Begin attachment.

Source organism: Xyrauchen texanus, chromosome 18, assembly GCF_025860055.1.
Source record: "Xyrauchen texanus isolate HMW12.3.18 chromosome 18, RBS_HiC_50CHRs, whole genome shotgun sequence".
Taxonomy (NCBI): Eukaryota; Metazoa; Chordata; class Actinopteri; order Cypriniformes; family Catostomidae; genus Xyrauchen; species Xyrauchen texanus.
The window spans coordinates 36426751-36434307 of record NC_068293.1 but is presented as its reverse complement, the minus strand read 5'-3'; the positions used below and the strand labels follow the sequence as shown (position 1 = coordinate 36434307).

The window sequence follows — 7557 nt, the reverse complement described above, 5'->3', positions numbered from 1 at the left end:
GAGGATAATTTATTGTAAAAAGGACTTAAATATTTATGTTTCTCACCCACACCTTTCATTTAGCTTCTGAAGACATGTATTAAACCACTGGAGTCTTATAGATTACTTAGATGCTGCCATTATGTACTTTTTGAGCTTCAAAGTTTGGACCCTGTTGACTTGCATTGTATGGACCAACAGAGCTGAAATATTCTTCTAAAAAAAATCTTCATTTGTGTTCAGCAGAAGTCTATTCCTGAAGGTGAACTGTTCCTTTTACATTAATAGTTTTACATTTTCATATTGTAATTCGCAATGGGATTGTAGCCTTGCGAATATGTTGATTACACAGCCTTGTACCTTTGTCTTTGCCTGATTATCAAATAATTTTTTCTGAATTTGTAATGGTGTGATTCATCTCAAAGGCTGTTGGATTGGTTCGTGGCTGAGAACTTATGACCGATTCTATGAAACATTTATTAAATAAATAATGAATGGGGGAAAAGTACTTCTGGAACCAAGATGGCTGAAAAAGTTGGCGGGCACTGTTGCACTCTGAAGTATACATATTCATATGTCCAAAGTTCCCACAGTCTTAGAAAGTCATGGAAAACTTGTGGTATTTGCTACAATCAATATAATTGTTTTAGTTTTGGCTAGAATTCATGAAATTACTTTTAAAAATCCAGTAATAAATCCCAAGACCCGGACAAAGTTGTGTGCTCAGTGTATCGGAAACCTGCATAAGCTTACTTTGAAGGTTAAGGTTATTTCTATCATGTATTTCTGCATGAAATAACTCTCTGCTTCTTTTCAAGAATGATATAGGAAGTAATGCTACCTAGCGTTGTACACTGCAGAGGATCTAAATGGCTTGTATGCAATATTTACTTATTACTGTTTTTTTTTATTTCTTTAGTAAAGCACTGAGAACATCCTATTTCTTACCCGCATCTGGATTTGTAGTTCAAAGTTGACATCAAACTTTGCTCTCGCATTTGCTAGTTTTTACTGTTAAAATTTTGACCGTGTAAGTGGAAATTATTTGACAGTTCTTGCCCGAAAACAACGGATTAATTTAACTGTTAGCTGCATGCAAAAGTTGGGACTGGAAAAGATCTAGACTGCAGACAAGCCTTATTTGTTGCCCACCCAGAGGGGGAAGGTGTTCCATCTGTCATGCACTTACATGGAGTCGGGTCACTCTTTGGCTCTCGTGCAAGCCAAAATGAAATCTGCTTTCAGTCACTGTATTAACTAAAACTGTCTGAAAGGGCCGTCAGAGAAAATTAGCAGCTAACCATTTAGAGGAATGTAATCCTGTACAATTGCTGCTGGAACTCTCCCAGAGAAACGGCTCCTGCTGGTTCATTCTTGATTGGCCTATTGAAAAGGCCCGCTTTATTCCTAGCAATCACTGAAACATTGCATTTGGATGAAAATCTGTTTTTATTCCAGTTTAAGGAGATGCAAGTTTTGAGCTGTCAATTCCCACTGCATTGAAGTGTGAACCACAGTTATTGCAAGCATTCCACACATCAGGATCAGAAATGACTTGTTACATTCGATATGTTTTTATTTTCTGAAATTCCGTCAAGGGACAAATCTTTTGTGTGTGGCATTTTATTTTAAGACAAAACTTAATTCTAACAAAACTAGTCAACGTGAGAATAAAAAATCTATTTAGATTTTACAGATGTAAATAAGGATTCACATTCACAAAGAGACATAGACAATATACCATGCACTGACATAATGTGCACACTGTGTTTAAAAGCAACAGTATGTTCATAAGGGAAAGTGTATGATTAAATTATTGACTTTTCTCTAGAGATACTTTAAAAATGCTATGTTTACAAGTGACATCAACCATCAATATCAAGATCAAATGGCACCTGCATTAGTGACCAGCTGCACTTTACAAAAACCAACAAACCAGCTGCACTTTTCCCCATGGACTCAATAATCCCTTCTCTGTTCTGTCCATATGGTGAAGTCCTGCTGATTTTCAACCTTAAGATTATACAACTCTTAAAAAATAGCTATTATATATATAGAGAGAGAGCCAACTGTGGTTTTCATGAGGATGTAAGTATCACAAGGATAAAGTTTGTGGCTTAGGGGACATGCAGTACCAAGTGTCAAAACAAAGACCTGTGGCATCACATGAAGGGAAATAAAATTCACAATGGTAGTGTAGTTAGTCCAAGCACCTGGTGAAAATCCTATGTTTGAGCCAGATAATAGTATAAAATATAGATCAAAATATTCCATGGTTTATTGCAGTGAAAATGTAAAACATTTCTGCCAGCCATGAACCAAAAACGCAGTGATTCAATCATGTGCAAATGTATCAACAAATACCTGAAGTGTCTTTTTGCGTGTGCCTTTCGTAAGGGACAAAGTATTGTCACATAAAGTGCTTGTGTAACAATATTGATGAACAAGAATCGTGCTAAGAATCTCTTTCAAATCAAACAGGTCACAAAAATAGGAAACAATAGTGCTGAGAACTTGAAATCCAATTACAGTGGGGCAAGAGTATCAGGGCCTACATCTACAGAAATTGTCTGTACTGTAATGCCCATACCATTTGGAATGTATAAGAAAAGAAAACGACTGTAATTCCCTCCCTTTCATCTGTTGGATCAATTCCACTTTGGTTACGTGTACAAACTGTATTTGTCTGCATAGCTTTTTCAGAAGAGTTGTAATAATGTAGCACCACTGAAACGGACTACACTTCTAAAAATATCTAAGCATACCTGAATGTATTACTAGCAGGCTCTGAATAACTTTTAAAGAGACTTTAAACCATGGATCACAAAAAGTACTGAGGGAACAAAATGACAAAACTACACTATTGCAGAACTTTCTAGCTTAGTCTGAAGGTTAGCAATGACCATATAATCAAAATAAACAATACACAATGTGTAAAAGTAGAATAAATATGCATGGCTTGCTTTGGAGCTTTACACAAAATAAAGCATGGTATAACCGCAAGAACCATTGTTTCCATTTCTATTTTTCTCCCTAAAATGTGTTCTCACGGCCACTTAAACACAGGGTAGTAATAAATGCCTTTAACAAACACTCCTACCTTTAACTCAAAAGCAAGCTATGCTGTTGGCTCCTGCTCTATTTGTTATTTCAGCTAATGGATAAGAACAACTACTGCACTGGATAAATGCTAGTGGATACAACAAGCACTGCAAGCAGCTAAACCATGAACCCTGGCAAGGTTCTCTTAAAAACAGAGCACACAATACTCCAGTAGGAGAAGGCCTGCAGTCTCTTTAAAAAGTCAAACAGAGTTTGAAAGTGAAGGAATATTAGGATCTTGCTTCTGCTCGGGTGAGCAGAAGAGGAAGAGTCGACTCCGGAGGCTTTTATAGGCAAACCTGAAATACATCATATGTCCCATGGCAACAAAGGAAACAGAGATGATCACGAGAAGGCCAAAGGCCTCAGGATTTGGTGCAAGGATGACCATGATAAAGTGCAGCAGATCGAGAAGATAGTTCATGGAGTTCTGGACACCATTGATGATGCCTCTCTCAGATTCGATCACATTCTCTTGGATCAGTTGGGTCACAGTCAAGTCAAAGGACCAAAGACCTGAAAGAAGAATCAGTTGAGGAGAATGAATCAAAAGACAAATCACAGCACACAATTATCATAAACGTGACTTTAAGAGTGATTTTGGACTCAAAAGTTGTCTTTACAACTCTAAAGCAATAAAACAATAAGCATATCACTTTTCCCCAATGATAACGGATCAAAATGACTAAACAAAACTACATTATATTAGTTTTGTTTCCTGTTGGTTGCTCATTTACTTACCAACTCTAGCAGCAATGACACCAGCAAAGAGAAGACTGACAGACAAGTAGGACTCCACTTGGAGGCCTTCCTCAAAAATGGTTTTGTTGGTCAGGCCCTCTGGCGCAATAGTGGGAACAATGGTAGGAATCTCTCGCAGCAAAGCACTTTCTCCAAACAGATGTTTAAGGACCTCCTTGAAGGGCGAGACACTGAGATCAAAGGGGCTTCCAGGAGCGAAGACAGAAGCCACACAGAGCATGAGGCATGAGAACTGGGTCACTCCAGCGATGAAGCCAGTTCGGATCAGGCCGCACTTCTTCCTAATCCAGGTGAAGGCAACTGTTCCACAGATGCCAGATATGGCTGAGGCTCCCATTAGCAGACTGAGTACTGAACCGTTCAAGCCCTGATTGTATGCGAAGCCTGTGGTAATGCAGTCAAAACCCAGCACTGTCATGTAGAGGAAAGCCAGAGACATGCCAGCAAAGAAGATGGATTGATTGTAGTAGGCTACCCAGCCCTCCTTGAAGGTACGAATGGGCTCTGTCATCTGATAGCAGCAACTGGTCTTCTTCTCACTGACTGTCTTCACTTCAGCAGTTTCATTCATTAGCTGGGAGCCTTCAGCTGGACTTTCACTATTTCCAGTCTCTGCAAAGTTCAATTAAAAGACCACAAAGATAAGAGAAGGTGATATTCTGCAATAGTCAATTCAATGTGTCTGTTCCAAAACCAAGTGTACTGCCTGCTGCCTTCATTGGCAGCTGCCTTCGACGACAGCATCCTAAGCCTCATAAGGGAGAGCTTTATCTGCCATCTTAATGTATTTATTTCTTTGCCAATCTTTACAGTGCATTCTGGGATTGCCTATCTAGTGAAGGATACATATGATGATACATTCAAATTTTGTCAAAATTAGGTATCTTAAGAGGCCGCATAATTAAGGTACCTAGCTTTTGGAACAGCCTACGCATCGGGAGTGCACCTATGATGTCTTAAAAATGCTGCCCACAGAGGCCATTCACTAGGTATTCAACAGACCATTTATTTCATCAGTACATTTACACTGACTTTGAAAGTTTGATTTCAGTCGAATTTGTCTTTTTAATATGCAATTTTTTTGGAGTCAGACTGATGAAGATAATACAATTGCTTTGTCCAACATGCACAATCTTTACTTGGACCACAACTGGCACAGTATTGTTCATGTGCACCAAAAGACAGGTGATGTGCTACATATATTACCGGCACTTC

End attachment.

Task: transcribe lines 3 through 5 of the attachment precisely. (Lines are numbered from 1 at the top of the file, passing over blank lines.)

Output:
Taxonomy (NCBI): Eukaryota; Metazoa; Chordata; class Actinopteri; order Cypriniformes; family Catostomidae; genus Xyrauchen; species Xyrauchen texanus.
The window spans coordinates 36426751-36434307 of record NC_068293.1 but is presented as its reverse complement, the minus strand read 5'-3'; the positions used below and the strand labels follow the sequence as shown (position 1 = coordinate 36434307).

The window sequence follows — 7557 nt, the reverse complement described above, 5'->3', positions numbered from 1 at the left end: